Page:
7. Cite error: Invalid <ref> tag; no text was provided for refs named :1
  8. 8.0 8.1 8.2 Mayo Clinic. Celiac Disease. http://www.mayoclinic.com/health/celiac-disease/DS00319 (Accessed 1 March 2010).
  9. 9.0 9.1 9.2 9.3 9.4 9.5 9.6 9.7 9.8 9.9 Goodman Catherine C., Fuller Kenda S. Pathology: Implications for the Physical Therapist. 3rd ed. St. Louis: Saunders Elsevier, 2009. p848-851.
  10. 10.0 10.1 10.2 10.3 Fasano Alessio,Catassi Carlo. Current Approaches to Diagnosis and Treatment of Celiac Disease: An Evolving Spectrum. Gastroenterology 2001;120:636–651. http://medschool.umaryland.edu/celiac/documents/celiacgastro.pdf (Accessed 1 March 2010).
  11. Makharia GK. Current and emerging therapy for celiac disease. Front Med (Lausanne). 2014 Mar 24;1:6. doi: 10.3389/fmed.2014.00006. PMID: 25705619; PMCID: PMC4335393.
  12. 12.0 12.1 Lebwohl, Benjamin, Rubio-Tapia, Alberto. Epidemiology, Presentation, and Diagnosis of Celiac Disease. Reviews and Perspectives Reviews in Basic and Clinical Gastroenterology and Hepatology. 2021January 01;160(1):63-75.
  13. 13.0 13.1 13.2 Mook, Kenneth A MD PhD. Personal communication: Lecture "Interpretation and Application of Common Labwork."Bellarmine University, Louisville Ky. 26 January 2009.
  14. Schuppan, D., Dietrich, W, Epidemiology, pathogenesis, and clinical manifestations of celiac disease in adults [Internet].2022 [cited 24 November 2022]. Available from: https://www.uptodate.com/contents/epidemiology-pathogenesis-and-clinical-manifestations-of-celiac-disease-in-adults?search=celiac%20disease&source=search_result&selectedTitle=2~150&usage_type=default&display_rank=2
  15. Institute of Medicine (US) Standing Committee on the Scientific Evaluation of Dietary Reference Intakes and its Panel on Folate, Other B Vitamins, and Choline. Dietary Reference Intakes for Thiamin, Riboflavin, Niacin, Vitamin B6, Folate, Vitamin B12, Pantothenic Acid, Biotin, and Choline. Washington (DC): National Academies Press (US); 1998. 9, Vitamin B12. Available from: https://www.ncbi.nlm.nih.gov/books/NBK114302/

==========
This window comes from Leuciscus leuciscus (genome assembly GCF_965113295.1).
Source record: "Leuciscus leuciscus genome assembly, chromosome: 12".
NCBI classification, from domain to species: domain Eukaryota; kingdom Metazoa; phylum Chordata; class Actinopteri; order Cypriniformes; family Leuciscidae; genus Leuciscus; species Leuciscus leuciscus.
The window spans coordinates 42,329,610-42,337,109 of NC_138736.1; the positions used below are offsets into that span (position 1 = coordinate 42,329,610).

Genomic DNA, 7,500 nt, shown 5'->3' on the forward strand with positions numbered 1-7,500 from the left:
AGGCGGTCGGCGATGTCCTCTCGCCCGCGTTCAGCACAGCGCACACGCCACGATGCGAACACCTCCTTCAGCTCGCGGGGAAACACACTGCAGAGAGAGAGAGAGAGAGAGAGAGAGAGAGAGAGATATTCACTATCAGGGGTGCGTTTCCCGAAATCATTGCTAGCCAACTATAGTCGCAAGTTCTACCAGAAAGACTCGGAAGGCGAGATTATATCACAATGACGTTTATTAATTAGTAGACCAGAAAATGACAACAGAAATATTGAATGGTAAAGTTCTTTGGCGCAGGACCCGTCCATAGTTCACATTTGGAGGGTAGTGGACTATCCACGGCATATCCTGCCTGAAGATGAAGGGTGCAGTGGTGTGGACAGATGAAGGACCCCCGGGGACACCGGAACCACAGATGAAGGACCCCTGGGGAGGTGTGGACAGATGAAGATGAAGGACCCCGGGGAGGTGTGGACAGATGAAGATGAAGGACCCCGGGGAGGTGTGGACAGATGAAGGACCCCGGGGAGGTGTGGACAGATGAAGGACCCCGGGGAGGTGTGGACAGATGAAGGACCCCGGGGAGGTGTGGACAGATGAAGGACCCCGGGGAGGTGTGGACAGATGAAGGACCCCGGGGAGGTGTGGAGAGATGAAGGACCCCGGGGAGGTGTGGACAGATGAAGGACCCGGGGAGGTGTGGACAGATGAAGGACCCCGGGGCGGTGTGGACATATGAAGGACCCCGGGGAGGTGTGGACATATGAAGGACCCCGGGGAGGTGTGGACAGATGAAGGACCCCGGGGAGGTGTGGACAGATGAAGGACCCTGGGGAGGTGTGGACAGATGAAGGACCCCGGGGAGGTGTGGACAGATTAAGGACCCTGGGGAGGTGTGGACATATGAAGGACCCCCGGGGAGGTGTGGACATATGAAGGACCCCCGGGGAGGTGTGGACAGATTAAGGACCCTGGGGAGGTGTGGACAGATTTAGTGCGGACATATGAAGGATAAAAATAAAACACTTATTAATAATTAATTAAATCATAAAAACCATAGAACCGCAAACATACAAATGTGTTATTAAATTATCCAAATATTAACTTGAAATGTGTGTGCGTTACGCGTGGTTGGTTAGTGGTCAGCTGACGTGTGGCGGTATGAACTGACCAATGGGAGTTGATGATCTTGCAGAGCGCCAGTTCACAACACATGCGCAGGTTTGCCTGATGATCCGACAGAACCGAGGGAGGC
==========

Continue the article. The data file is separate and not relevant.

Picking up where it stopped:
16. Conclusions of a WHO technical consultation on folate and vitamin B12 deficiencies. de Benoist B. https://journals.sagepub.com/doi/pdf/10.1177/15648265080292S129 Food Nutr Bull. 2008;29:238–244.
  17. Cobalamin: a critical vitamin in the elderly. Wolters M, Ströhle A, Hahn A. Prev Med. 2004;39:1256–1266.
  18. Jatoi S, Hafeez A, Riaz SU, Ali A, Ghauri MI, Zehra M. Low Vitamin B12 Levels: An Underestimated Cause Of Minimal Cognitive Impairment And Dementia. Cureus. 2020 Feb 13;12(2):e6976. doi: 10.7759/cureus.6976. PMID: 32206454; PMCID: PMC7077099.
  19. Mayo Clinic.Liver Function Tests. Available from: https://www.mayoclinic.org/tests-procedures/liver-function-tests/about/pac-20394595 (accessed November 24, 2022)
  20. 20.0 20.1 Ruiz,Atenodoro R. Jr. Introduction to Malabsorption Syndrome.Merck Manual for Healthcare Professionals. http://www.merck.com/mmpe/sec02/ch017/ch017a.html (Accessed 1 March 2010).
  21. Johnson, Larry E. Vitamin B12. Merck Manual for Healthcare Professionals. http://www.merck.com/mmpe/sec01/ch004/ch004i.html#sec01-ch004-ch004j-395 (Accessed 2 March 2010).
  22. Zamani Farhad, Et al. Celiac disease as a potential cause of idopathic portal hypertension: a case report. Journal of Medical Case Reports 2009; 3:68. http://jmedicalcasereports.com/content/3/1/68 (Accessed 3 March 2010)
  23. Fuchs, V., Kurppa, K., Huhtala, H., Collin, P., Mäki, M., & Kaukinen, K. (2014). Factors associated with long diagnostic delay in celiac disease. Scandinavian Journal of Gastroenterology, 1–7.
  24. Goodman Catherine C., Snyder Teresa E. Differential Diagnosis for Physical Therapists: Screening for Referral. 4th ed. St. Louis: Saunders Elsevier, 2007. p366-408.


  1. Silvester JA, Therrien A, Kelly CP. Celiac Disease: Fallacies and Facts. Am J Gastroenterol. 2021 Jun 1;116(6):1148-1155. doi: 10.14309/ajg.0000000000001218. PMID: 33767109; PMCID: PMC8462980.